Maybe give yourself a trial. Pack some of the games you're considering parting ways with into a box. Seal the box and take it to your parents house. Wait 3 months and see which games you miss terribly. Those are the ones you keep. The others you can do without.

    Loved reading the other responses almost as much as your article. Miss you guys.

    -P1

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    1. Lo,

      I think we've all had similar thoughts and concerns as we age and our lives change and evolve. For me, I've never been a "collector" so to speak. I simply focus on collecting the games I had as a kid or games that were known to be great that I may have missed out on. I also play some modern games with the kids on the Wii U. But I can imagine that if my modest hobby became an obsession or grew to an unreasonable size I would feel as you do. There is such a thing as too much - even when it comes to video games. I think a healthy purge of games you know you'll never play again or have no emotional attachment to would be unregrettable and even liberating. Game collecting, or any collecting for that matter, should remain fun, relaxing and positive. If it becomes obsessive, or a distraction to more important things in life, or if it makes you feel bad about yourself, then maybe it's become something radically different than the hobby it's supposed to be.

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    2. I don't know that I have the patience to do what you do. Deciding what to keep will be a tough move for me, and a constantly changing collection is just beyond my ability to manage. I need to go sort of 'all or nothing at all' with this, methinks.

      Good to hear from you again, my brother. Welcome back! :)

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  6. Hey Lo,
    I totally understand where you're at with this, and while I've only really been collecting for about 2 years now, I've had the same thoughts and questions toward different "branches" of my own collection. "Am I really going to ever own all of the original Xbox games? Do I really need to collect this random NES title that I've never heard of, but everyone says is total crap?"
    So, when that happens, a purge, whether partial or on a grander scale, seems in order.
    Some decide to use the funds to reinvest in other aspects of their collection, maybe pick up something that has a lot of meaning, but has been a hard justification. Others may use the funds to pay down those parts of life that seem to pop up when we start to get older.
    At the end of the day, games can be reacquired or obtained through other means.
    I also found that setting collection goals can help keep things from getting out of hand in the first place, which is why I've focused on a subset of the really popular consoles and only the games that I want to be able to have at a moments notice for the rest.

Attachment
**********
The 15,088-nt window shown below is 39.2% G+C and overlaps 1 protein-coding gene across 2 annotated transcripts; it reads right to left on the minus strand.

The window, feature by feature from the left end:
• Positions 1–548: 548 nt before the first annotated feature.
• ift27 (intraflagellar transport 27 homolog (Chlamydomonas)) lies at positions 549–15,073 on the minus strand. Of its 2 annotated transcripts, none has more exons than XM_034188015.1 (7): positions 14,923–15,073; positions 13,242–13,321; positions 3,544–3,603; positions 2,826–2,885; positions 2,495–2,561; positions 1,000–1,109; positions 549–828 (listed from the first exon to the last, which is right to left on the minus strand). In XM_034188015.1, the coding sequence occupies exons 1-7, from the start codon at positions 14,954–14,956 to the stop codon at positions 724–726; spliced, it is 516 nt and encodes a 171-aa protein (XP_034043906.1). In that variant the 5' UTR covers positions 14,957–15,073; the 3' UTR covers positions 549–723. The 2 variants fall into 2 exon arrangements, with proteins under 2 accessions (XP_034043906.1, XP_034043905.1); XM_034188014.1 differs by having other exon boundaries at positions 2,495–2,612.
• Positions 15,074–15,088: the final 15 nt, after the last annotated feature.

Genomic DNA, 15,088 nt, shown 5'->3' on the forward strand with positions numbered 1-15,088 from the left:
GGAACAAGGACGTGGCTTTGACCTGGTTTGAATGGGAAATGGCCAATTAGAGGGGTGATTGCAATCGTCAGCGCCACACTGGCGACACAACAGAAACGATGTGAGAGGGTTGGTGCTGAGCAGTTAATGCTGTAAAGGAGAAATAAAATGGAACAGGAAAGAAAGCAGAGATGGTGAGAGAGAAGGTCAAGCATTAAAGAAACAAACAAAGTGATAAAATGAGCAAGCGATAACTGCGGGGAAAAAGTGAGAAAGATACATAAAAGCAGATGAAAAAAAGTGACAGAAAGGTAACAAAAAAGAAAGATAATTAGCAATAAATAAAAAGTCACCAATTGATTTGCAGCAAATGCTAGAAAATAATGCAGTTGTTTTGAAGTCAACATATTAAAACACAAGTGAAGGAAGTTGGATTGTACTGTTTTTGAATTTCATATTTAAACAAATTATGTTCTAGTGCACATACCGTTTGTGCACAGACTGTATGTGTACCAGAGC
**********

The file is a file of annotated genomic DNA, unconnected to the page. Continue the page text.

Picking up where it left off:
More power to you with whatever decision you end up making, but getting rid of that game you feel you may never play again (or may end up on some mega compilation in 5-10 years) is totally reasonable.

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    1. Being a multiple console collector is definitely a tough strain. And I have no idea how people who collect full sets do it. I'd lose my mind spending money on game that suck and whatnot. But like you said, that's a goal to work toward. I guess I never really had a goal, I just try to fetch games I think or know I'll like and that's what my collection is. I have very few games I'd truly be happy to part with - that's what's making this so difficult, I think. I don't want my kids to go to college.

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  7. Fantastic article as always Lo! I'm likely the 'last' person you should listen to when it comes to collecting things - but thought I'd give you my (maybe surprising) two cents :)

    Do it. Go through your collection, slowly or quickly, all at once or a little at a time. Collect up what you don't want, and let it go. Wait what!? What are you saying Dean!? Have the Maple Leafs won the cup!? Well, not quite - and before I get too far, I'd be lying if I denied shamefully mopping up a bit of drool every time a fellow gamer talks about the grand purge - but based on what you've shared, I truly think you'll be happier.

    Echoing the sentiments of everyone here, if you feel like you can distinguish the games and collectibles that you truly have an attachment to, then you're ahead of most. Hang onto those games that give you the most enjoyment; and use alternative means to enjoy the rest. As the great Sir Oxford once said, a hobby is "a small horse or pony." But he "also" said that a hobby is "an activity done regularly in one's leisure time for pleasure." And when your leisure time or pleasure starts waning, you gotta adapt.

    I know either way you decide to go, it'll be the right choice for you :)

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    1. On the contrary, I'd love to hear a professional collector's opinion on this!

      And some sound advice it was. Except the part about the Leafs winning the cup… what're you, crazy?!
      I think if I were able to detach myself from any chunk of my collection, I wouldn't be struggling with this so much. But I've never collected anything I didn't want, so choosing that top 10 or whatever is going to be a hell of a lot harder than it sounds. I don't know where to start! :(

      Thanks for the input, Dean. :)

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  8. I've been having similar thoughts, Lo, but haven't come to any conclusions myself. I have "talking points" I've come with. Perhaps they'll serve you better than they have me, so far:
    - It's universally agreed that we are in a "retro gaming bubble" in terms of prices. There is also the fact that console hardware will start dying (and electronics have a failure rate curve called the "bathtub curve" which means a lot of them are going to start failing at once at some future time). When this happens, the value of physical copies of games is going to plummet. There may be no better time to sell than right now.